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Tuesday, June 19, 2018

Working Things Out.

I'm currently working on a book (surprise, surprise).  It's a folded book, made from a single piece of material, and it has a secret.  Here's an image.


The paper is quite highly textured; here's a close up...


Interesting, isn't it?  I'll be adding more stitch, I suspect, to the two side areas, more horizontal lines, probably.  I like the loose ends of the thread.  I remember submitting a quilt to Hever (I think it was),  many years ago.  I had deliberately not trimmed away excess thread in several specific areas, because it represented broken connections between people; apparently, I was told later, two women had stood in front of the quilt and loudly discussed it in critical terms, including the line 'these art quilters are so lazy, they can't even be bothered trimming the thread...'.  Sigh.  The thread ends here have no particular meaning; I just like that way it looks.  I know I could add beads (for instance), but that would give the whole thing way more significance than it actually has, or than I want it to have.  

So... can you see from the image, what the book's secret might be?  Here it is.


That central section opens out, and contains rust dyed silk.  In texture terms, it both complements and contrasts with the texture of the paper.  I like rust....but of course, it can't really be neutralised, and will continue to work on the fabric.  I have had some rust dyed fabric for over ten years, and see no deterioration in it, but it's not archival in the true sense of the word.  That doesn't bother me in the slightest.  I make to create meaning; sometimes that meaning is fleeting, and the use of rust dyed fabric is important in work that explores impermanence or uncertainty.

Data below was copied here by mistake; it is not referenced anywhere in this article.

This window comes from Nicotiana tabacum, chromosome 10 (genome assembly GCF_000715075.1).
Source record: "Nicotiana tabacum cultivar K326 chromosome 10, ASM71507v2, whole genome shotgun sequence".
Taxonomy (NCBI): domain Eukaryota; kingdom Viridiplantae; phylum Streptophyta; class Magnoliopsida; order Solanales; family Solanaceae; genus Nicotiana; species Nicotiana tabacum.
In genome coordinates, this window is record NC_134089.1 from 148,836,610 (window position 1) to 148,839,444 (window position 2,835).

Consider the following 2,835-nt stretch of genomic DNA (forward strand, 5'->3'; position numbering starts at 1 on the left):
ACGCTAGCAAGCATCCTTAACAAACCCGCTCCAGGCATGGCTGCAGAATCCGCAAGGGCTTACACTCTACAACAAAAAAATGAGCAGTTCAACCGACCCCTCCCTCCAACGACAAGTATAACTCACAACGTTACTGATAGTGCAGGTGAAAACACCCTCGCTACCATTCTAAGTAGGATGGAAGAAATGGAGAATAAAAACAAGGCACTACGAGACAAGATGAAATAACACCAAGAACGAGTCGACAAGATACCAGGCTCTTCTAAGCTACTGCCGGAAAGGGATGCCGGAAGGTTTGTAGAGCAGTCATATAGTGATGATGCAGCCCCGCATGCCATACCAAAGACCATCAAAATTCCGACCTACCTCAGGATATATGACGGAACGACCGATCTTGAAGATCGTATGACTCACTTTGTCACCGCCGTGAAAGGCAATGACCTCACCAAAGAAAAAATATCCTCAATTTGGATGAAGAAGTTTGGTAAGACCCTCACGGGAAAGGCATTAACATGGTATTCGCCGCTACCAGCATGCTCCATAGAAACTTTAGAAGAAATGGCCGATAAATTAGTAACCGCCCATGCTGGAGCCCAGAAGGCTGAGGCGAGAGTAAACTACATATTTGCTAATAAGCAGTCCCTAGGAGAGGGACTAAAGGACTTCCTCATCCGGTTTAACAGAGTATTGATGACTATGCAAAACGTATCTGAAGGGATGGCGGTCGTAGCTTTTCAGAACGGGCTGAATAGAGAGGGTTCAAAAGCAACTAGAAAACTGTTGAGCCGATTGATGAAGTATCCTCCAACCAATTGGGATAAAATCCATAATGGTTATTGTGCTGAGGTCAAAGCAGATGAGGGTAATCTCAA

I've written a poem as part of this book.

Metal ourubos
Consuming its host
Til nothing remains

That, to me, is the nature of rust.  It consumes and consumes, until the host is gone, and nothing remains but dust.  The poem reflects the nature of the rust, and by extension, the nature of the piece.  It is made to self destruct; it's really only a matter of time.

The question I'm debating internally is what to do with the text.  Same poem on both sides?  Or write another poem on the same theme?  Or spread the words over both sides, and make the viewer piece the poem together?  Write them, stitch them or applique them?  Write them on a luggage label and attach it somewhere (I like that one)? The jury's out.  And it may stay out for quite a while.  It's unusual for me to have no idea how to progress, but here we are...so I'll put it aside and let my unconscious do its work.  

I think the issue I have is that the book is not for the poem, or the poem for the book; they have equal weight, with the fabric, in terms of expressing meaning.  I don't want the poem to dominate the materials, or vice versa.  It's a question of finding an appropriate balance, and that may take time.




Monday, June 18, 2018

Small Stuff.



'Don't Sweat The Small Stuff' was written by Richard Carlson, one of those annoying touchy-feely management books from the 1990s or thereabouts.  The sub-title was 'And It's All Small Stuff'; now there, he has a point, but not quite the point he was trying to make.  For an ME sufferer, it is indeed all small stuff.  Every task has to be broken down into its component parts, so that at least some of it can be achieved with the energy levels available at the time.  Today, technically, it was Tidying Up, mainly because I can't get the stuff done that I want to, without clearing some space.  You would think there would be a limit to the amount of mess I can make on a table top, wouldn't you?  Apparently not.  Particularly as the energy levels from previous activities had run out before the tidy up stage...so there was transfer dye to go back in the drawer, the papers I'd printed and painted to put away (well, okay, put on the floor...haven't worked out where to put them yet), the goodies that I'd been given, to go away...you're getting the drift, right?  This pine cone needed somewhere to live too.